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CoalImP responds to the ‘coal closure consultation’

Published by , Editorial Assistant
World Coal,

CoalImP (the Association of UK Coal Importers and Producers) has responded to the Government’s proposals to put into effect an end to unabated coal generation by 2025: Coal Generation in Great Britain - The pathway to a low-carbon future.

Following a period of high coal demand earlier this decade, the coal market has seen a major reduction over the last year or so, as a direct result of Government policies. The UK’s unilateral Carbon Price Floor (or ‘carbon tax’) has caused the closure of coal-fired power stations, and very low levels of summer running at those that remain. Evidence shows, however, that these remaining plants are proving all the more essential to meet winter demand.

In the consultation document it is stated that “Government wants to see an orderly transition away from unabated coal generation”. CoalImP is strongly supportive of the concept of an orderly transition, but is unconvinced that Government’s aspirations for this are met in its proposals.

CoalImP believes that regulating to close unabated coal stations is relatively straightforward. But overcoming the complex web of regulatory, financing and practical hurdles to bring forward new plant to replace it is far more challenging. Building a new generation of gas stations cannot be viewed in isolation. It has to be considered alongside other infrastructure developments – including HS2, Heathrow, Hinkley, as well as housebuilding. This is all at a time when the UK may seem a less attractive place for investment. Businesses may struggle to find the skills and materials needed, and finance for all major new projects is likely to carry an additional risk premium post Brexit.

The leading industry voice insists that in light of recent developments, including capacity auction results, Government should review both its central and ‘high coal’ scenarios, on which the consultation is based. Both now appear unlikely. CoalImP argues that the reality, and indeed the optimum scenario, should lie somewhere in between; i.e. coal stations continue, albeit at lower load factors, as part of the transition, to contribute to security of supply until approaching the final end date chosen by Government, in light of realistic expectations about the build rate for new plant.

Furthermore, coal is an essential feedstock for the steel and cement industries, and remains a competitive fuel for industrial, commercial and domestic consumers, especially in areas which are not gas-connected. The impact on these other markets is completely ignored by the consultation. UK-produced coal makes these industries more competitive. Both customers and UK suppliers, Press Release in steel and other sectors, need time to adapt to the impacts of power station closures on coal supply and infrastructure.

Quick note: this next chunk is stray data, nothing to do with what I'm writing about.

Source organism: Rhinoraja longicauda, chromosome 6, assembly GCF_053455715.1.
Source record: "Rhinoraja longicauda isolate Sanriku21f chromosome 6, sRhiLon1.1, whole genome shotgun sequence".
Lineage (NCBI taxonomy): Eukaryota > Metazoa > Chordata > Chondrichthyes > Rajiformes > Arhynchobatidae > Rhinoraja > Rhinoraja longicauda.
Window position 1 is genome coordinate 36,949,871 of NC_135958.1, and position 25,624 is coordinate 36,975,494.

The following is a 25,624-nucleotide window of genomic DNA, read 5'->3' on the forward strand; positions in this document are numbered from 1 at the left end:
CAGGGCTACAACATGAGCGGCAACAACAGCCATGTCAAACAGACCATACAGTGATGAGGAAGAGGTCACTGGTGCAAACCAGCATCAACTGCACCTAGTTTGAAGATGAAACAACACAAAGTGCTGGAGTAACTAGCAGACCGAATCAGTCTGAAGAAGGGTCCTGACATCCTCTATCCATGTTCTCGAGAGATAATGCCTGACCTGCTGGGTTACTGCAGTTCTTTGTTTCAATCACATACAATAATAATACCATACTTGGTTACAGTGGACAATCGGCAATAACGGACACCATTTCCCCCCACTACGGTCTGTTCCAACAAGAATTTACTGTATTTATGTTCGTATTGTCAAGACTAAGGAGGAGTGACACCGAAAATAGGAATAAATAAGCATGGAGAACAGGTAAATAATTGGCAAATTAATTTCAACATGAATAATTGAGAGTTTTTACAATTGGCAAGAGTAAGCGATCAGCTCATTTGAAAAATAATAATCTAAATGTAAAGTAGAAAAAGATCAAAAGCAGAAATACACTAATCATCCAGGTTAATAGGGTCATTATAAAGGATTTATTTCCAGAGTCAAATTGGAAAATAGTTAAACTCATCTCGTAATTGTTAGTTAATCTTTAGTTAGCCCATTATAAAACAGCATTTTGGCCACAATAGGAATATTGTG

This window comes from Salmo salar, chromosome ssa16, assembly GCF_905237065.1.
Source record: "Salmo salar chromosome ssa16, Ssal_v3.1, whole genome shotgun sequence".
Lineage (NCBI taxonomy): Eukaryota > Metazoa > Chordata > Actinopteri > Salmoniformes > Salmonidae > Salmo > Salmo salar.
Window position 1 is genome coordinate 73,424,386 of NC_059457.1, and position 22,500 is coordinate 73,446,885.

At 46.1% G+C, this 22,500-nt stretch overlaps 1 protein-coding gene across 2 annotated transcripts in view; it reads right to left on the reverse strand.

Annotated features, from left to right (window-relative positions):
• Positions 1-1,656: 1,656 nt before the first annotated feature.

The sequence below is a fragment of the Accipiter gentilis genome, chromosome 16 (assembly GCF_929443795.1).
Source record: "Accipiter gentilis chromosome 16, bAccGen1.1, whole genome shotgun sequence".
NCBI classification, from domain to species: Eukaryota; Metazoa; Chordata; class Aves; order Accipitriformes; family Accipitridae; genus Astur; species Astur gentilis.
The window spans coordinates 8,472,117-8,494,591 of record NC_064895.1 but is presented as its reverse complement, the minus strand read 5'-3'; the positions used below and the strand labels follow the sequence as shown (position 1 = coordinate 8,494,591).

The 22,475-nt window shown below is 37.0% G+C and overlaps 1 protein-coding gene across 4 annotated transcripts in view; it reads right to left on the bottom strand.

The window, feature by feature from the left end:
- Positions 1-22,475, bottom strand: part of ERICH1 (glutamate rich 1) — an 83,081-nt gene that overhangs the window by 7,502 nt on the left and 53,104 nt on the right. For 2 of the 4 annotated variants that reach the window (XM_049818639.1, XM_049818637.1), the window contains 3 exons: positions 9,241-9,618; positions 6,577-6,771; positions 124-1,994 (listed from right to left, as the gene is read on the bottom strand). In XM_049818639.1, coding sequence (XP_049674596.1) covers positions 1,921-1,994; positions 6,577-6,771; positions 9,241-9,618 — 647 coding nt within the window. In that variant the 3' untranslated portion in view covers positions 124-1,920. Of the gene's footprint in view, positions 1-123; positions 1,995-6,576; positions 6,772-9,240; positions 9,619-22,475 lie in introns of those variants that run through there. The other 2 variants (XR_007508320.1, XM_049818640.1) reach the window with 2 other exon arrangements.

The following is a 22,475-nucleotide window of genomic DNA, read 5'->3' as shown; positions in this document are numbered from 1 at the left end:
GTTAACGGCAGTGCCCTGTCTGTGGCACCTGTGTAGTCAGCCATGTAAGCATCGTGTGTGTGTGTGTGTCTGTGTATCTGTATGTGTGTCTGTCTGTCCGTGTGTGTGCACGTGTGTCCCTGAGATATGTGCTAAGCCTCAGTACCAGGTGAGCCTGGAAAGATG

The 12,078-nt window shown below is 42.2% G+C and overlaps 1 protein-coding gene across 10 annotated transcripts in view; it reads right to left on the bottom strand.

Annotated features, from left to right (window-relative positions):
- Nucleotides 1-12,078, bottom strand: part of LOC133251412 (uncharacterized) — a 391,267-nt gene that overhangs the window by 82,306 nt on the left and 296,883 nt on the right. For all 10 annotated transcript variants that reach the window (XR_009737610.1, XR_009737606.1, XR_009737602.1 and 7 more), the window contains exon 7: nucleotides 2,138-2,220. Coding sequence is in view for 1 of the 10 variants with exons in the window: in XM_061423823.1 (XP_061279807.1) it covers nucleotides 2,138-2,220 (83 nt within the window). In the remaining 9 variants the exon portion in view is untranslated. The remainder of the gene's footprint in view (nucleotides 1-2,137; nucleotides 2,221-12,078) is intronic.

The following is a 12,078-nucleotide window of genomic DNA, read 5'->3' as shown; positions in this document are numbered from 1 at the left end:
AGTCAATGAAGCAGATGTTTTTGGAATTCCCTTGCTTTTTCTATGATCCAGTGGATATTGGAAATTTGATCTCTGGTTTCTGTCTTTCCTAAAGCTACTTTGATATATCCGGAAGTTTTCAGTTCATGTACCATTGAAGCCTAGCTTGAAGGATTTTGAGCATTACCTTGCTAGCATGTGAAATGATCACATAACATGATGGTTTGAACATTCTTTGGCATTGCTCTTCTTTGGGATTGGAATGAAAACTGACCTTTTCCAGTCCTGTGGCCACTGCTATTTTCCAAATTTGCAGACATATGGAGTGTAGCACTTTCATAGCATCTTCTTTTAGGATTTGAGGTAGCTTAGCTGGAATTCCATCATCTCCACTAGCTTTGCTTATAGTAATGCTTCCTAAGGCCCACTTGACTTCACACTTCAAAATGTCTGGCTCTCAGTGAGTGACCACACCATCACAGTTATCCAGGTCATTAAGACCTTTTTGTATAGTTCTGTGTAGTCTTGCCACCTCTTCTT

Managing Director of CoalImP, Nigel Yaxley said:

“It is clear that a combination of the UK’s carbon tax, with the requirements of the EU Industrial Emissions Directive, already makes significant burn levels at most coal plant into the 2020’s very unlikely. The two closure options proposed in the consultation already constitute ‘belt and braces’ to cater for the unlikely event of a ‘high coal’ scenario. Nothing further is required.”

Mr Yaxley continued:

“As part of the Industrial Strategy, a holistic approach is needed – not simply a mechanism to destroy an entire industry, whilst stepping back and leaving the vagaries of the energy market to pick up the pieces.

“The fact that coal is a high carbon energy source should not colour perceptions of the commitment and skills of those who work in the sector.

“The coal phase-out will entail the loss of jobs across the coal supply chain, affecting coal producers, railways, ports, power stations and supporting industries. As part of the Industrial Strategy, policies should be pursued which mitigate the impact of a coal phase-out on those businesses and geographical areas most affected. Ways should be explored to assist the people and associated skills involved in the coal supply chain to play a part in delivering and operating the new capacity required to replace coal.”

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